Nokia’s Acquisition of Deepfield a Big Win for Ann Arbor’s IT Industry
Finnish telecom giant Nokia today announced it has acquired Ann Arbor, MI-based Deepfield, an IP network performance management and security startup. The terms of the deal were not disclosed.
Deepfield was co-founded in 2011 by Craig Labovitz, formerly the chief scientist at Arbor Networks, a Burlington, MA-based company that grew from being a DARPA-funded research project at the University of Michigan to the traffic management and security tool used by most of the leading content providers and Internet service providers in North America. (Arbor Networks went on to be acquired by Tektronix in 2010 and is now owned by NetScout.) Before that, Labovitz worked for companies like Microsoft and the nonprofit Merit Network.
“It’s a great outcome for the Deepfield team, for Nokia, and for Ann Arbor,” Labovitz says of the acquisition. “I’m excited for how we might grow.”
Labovitz says Deepfield’s Michigan office will remain intact, and the company plans to hire 40 to 60 new employees over the next 18 months. He will continue to lead Deepfield’s team.
When we interviewed Labovitz in 2012, he explained how ever-improving cloud technologies were changing the landscape of the Internet. “The way that large Internet providers build infrastructure and monetize it is all changing,” Labovitz said at the time. “There’s a massive disruption in how money flows. It used to be simple, but now it’s complicated. Everyone is building a service, and there are lots of different components and players.”
To help solve that problem, Deepfield created “cloud genome” technology. The company—which includes staffers who worked on the original “pre-Internet” NSAnet—searches, monitors, analyzes, and visualizes machine-generated data from applications, servers, networks and sensors. Having this data, Labovitz told us in 2012, enables providers to launch new services quicker, optimize cost, and improve the performance and availability of their cloud infrastructure. “I don’t think it’s ever been done before—the mapping of the public and private cloud,” he added. “We’re not just looking at web pages, but how all the pieces fit together.”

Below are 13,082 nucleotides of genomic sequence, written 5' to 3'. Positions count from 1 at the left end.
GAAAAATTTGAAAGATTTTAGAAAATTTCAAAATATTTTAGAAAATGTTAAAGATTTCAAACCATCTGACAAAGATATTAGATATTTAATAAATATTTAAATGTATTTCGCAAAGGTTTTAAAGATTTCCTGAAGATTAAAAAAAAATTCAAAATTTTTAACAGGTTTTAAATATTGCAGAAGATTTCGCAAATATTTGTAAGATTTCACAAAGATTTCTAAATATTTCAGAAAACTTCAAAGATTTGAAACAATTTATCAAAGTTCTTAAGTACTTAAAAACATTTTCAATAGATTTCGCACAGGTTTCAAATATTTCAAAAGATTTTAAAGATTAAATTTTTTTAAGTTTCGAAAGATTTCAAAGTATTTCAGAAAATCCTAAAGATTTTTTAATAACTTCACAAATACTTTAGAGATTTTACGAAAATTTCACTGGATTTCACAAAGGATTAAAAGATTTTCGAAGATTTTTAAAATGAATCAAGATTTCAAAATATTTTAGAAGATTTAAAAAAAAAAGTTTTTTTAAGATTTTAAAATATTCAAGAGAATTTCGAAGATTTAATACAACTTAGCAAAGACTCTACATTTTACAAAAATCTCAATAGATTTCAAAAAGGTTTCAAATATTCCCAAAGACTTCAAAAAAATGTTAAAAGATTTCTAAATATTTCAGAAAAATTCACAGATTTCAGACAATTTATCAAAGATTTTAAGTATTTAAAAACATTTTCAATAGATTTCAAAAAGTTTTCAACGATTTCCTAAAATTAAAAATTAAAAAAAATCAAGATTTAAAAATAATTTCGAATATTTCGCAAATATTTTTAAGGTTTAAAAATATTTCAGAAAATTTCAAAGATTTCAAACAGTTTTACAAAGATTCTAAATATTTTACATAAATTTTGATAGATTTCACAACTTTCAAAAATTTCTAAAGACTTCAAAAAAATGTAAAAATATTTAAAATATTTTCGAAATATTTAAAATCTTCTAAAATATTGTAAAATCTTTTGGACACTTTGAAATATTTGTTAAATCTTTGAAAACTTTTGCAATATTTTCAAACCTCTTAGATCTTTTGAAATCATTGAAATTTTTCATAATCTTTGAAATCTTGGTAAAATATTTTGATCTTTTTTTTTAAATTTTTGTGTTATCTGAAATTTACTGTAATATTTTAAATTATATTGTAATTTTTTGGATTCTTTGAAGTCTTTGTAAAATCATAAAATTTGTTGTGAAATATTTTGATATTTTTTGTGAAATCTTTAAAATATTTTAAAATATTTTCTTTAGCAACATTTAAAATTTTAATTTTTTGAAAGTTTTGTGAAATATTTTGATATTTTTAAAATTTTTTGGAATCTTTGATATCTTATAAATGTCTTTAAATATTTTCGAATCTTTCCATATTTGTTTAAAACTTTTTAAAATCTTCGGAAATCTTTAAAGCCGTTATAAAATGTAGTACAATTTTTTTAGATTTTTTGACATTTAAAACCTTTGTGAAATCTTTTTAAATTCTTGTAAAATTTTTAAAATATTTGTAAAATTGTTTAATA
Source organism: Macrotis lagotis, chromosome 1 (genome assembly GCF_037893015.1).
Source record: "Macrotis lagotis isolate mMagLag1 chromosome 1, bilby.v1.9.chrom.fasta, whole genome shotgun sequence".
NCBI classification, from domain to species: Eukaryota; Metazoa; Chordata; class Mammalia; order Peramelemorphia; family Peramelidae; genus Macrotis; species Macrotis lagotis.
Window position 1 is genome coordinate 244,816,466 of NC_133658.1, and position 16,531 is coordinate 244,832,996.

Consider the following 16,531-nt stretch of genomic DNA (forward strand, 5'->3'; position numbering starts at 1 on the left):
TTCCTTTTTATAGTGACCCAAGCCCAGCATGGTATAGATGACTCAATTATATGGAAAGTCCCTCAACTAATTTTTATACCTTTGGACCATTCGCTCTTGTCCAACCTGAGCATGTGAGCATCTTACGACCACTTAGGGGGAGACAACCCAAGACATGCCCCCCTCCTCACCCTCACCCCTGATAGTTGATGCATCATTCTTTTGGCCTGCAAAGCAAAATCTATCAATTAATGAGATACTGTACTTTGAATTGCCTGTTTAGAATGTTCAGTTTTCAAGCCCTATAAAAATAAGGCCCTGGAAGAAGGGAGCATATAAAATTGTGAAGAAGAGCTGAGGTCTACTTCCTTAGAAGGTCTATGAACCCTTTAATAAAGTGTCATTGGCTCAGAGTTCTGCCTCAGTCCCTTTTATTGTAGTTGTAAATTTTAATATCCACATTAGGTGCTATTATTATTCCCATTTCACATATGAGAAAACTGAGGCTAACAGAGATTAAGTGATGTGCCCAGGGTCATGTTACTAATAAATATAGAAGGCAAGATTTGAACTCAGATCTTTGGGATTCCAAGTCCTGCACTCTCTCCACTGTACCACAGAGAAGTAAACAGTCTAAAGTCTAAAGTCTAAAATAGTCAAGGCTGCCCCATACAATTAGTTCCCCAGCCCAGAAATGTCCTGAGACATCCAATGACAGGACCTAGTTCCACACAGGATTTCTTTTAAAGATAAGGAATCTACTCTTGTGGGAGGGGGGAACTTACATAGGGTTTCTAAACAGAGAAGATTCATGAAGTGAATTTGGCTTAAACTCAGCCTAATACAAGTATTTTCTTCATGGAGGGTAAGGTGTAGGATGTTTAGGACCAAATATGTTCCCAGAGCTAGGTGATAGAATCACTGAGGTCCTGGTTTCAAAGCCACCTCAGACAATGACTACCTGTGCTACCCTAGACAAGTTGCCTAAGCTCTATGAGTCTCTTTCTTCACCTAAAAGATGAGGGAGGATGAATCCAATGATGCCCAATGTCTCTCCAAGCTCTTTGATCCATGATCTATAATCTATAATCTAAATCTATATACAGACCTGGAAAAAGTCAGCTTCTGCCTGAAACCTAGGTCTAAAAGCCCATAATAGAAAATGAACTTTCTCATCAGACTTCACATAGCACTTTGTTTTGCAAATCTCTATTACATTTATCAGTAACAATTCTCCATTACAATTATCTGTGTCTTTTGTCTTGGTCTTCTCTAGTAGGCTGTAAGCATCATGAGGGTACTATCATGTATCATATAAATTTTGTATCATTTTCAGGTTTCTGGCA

According to Adrian Fortino of Mercury Fund, an early investor in the startup, Deepfield’s platform provides unmatched visibility, which appealed to Nokia. “The network genome is where they’ve really built their uniqueness and leadership in the market,” he adds.
Labovitz says Deepfield had collaborated with Nokia on several projects for their “large, overlapping set of customers” and mutually came to the conclusion that a “tighter integration” made sense.
In a press release, Nokia said that Deepfield will “extend our leadership in real-time, analytics-driven network and service automation, providing customers—including communications service providers; cable operators; and cloud, webscale, and large technology companies—with greater network and application insight, control, and DDoS [distributed denial-of-service] protection.”
Fortino considers Nokia’s acquisition of Deepfield a signal that Ann Arbor is becoming known throughout the industry for its innovative IT startups, particularly in the cybersecurity realm.
“I’m excited for the Deepfield team,” he says. “It’s a great partnership. I’m also super excited for what it does for the region—it’s an opportunity to be recognized as a real player. It’s the most substantial exit in Ann Arbor in some time.”